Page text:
These 5 different scenarios could impact midterm Senate races: analysis
Sen. Mitch McConnell (R-KY) speaking to CPAC 2013. Photo by Gage Skidmore.

The 2022 battle over the 50-50 split U.S. Senate could be impacted by five different scenarios, according to an analysis posted online on Thursday by The Washington Post.

According to Aaron Blake, one scenario is that conservative voters close ranks behind troubled GOP Senate nominees.

"Polls suggest that has happened with Mehmet Oz in Pennsylvania, J.D. Vance in Ohio, Sen. Ron Johnson in Wisconsin and perhaps with Blake Masters in Arizona," Blake wrote. "Right-leaning voters who didn’t like them increasingly do — or at least have decided that the GOP gaining Senate votes is important enough that they can hold their noses. This was somewhat to be expected — and had been predicted — but the scale of this effect matters."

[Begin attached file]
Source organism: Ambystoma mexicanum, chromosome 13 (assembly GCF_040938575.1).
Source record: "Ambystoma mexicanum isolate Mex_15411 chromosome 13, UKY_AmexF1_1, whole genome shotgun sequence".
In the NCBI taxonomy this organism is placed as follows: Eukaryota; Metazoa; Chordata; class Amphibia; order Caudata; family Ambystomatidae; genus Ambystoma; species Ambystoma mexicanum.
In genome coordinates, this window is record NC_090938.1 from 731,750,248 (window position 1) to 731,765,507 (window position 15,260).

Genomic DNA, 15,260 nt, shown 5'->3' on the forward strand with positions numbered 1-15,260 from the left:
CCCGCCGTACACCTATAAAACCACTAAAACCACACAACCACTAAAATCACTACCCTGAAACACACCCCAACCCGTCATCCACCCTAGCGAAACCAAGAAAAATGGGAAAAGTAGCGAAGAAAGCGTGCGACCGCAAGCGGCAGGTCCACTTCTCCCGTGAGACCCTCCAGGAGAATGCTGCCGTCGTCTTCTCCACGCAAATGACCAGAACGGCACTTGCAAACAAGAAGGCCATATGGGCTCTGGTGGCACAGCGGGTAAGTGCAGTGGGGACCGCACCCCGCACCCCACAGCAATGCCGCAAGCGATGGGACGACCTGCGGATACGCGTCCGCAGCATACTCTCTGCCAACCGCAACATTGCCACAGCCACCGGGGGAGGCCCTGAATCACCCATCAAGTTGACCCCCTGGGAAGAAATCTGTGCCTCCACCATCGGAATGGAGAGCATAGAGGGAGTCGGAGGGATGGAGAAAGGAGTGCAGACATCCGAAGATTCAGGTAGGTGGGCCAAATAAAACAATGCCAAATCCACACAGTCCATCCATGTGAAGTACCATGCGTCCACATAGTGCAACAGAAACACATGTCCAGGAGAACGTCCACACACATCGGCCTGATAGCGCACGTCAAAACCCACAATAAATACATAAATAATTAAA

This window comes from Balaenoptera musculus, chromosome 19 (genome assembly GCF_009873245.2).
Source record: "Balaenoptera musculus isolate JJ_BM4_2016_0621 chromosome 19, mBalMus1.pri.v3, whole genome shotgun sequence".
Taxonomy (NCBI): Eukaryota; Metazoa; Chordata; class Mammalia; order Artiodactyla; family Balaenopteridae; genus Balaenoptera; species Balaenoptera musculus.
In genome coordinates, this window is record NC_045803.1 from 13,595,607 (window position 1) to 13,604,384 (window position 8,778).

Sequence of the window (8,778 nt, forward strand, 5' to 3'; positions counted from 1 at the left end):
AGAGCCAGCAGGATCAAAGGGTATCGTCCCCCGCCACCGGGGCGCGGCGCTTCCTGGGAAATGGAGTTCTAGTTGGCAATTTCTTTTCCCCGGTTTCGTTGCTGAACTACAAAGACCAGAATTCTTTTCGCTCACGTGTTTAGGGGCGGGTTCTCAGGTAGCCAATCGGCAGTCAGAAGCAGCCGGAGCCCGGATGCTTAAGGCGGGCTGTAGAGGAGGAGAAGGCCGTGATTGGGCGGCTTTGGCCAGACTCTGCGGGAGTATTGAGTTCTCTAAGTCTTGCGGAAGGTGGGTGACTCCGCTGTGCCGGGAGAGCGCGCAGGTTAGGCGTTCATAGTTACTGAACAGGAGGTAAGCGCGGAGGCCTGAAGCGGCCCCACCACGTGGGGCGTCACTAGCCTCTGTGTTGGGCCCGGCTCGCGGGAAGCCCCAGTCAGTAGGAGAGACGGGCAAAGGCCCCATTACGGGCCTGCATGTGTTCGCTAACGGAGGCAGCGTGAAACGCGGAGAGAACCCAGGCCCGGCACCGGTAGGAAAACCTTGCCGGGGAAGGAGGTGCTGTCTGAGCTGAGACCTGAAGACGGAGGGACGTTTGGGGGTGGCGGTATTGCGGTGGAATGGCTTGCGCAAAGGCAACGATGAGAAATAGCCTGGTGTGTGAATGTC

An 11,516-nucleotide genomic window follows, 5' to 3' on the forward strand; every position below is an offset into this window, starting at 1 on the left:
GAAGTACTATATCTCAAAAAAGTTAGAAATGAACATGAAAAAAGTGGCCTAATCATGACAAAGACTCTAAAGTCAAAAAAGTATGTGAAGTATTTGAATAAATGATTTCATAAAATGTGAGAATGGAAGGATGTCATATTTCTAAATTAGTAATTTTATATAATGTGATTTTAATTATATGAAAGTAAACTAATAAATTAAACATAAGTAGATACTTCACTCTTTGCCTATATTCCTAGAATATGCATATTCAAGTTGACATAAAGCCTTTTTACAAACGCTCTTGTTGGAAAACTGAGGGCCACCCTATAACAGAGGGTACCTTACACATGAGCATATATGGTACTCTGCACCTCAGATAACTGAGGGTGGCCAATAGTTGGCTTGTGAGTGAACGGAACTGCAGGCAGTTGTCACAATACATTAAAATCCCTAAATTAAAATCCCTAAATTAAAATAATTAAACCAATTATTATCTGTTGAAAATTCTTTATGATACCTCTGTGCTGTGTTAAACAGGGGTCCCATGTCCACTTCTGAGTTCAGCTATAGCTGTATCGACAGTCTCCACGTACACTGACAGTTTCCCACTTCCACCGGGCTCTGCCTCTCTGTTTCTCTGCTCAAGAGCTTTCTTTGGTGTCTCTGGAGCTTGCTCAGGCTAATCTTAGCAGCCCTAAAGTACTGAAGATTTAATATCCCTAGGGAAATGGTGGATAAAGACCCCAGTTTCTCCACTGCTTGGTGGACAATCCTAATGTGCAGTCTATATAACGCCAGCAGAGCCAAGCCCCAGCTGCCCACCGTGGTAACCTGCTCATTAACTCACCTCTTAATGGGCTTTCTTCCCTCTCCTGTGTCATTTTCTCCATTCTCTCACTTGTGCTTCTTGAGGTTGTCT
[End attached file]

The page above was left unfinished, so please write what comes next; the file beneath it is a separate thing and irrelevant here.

Such a scenario would likely mean the GOP would win the Senate, in addition to the House, which they are largely expected to retake.

A second scenario is that Trump-backed nominees could sink the GOP.

Blake noted three candidates that Trump backed hard in the GOP primaries: Oz, Masters, and Herschel Walker in Georgia.

"If those candidates are double-digits underwater or thereabouts on Election Day, it’s much more difficult to see the party closing the gap," Blake wrote. "It seems possible that Republicans leave these swing seats on the table — a scenario that could trace back not just to bad candidates, but to Donald Trump’s elevation of them in the primaries."

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A third scenario is that gas prices could have more of a regional effect, Blake argued.

"In Nevada, for instance, gas is over $5 per gallon, up more than a dollar since last year. It’s also risen in recent weeks in Arizona ($4.33), where it is up nearly a dollar over the past 12 months," he wrote. "By contrast, gas prices are near $4 in Pennsylvania, but the increase over the past year has been significantly less. And in Georgia and North Carolina, they’re relatively low and have been flatter over the past year. They’ve dropped somewhat in recent weeks in Wisconsin (but are still up from last year)."

Read the rest of full analysis here.